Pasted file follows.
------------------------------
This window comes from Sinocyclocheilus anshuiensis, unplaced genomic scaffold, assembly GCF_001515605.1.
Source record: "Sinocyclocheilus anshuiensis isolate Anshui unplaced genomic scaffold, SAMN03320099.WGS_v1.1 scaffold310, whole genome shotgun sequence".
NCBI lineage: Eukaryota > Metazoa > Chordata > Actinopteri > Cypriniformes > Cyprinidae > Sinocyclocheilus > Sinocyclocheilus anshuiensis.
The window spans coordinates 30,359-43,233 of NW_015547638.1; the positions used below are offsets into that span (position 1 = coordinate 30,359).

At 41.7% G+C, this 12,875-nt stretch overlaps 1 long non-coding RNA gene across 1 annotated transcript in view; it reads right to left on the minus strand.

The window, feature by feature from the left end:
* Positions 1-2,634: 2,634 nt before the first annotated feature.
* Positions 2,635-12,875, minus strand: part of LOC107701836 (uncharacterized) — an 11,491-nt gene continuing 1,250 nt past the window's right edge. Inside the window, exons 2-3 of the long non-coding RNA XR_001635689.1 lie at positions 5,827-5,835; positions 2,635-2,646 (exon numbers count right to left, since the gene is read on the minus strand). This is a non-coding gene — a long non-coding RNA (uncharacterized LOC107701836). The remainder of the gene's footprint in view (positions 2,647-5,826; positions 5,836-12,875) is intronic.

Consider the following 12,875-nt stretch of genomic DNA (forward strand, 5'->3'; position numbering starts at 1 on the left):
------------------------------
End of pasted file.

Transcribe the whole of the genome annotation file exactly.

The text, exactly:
This window comes from Sinocyclocheilus anshuiensis, unplaced genomic scaffold, assembly GCF_001515605.1.
Source record: "Sinocyclocheilus anshuiensis isolate Anshui unplaced genomic scaffold, SAMN03320099.WGS_v1.1 scaffold310, whole genome shotgun sequence".
NCBI lineage: Eukaryota > Metazoa > Chordata > Actinopteri > Cypriniformes > Cyprinidae > Sinocyclocheilus > Sinocyclocheilus anshuiensis.
The window spans coordinates 30,359-43,233 of NW_015547638.1; the positions used below are offsets into that span (position 1 = coordinate 30,359).

At 41.7% G+C, this 12,875-nt stretch overlaps 1 long non-coding RNA gene across 1 annotated transcript in view; it reads right to left on the minus strand.

The window, feature by feature from the left end:
* Positions 1-2,634: 2,634 nt before the first annotated feature.
* Positions 2,635-12,875, minus strand: part of LOC107701836 (uncharacterized) — an 11,491-nt gene continuing 1,250 nt past the window's right edge. Inside the window, exons 2-3 of the long non-coding RNA XR_001635689.1 lie at positions 5,827-5,835; positions 2,635-2,646 (exon numbers count right to left, since the gene is read on the minus strand). This is a non-coding gene — a long non-coding RNA (uncharacterized LOC107701836). The remainder of the gene's footprint in view (positions 2,647-5,826; positions 5,836-12,875) is intronic.

Consider the following 12,875-nt stretch of genomic DNA (forward strand, 5'->3'; position numbering starts at 1 on the left):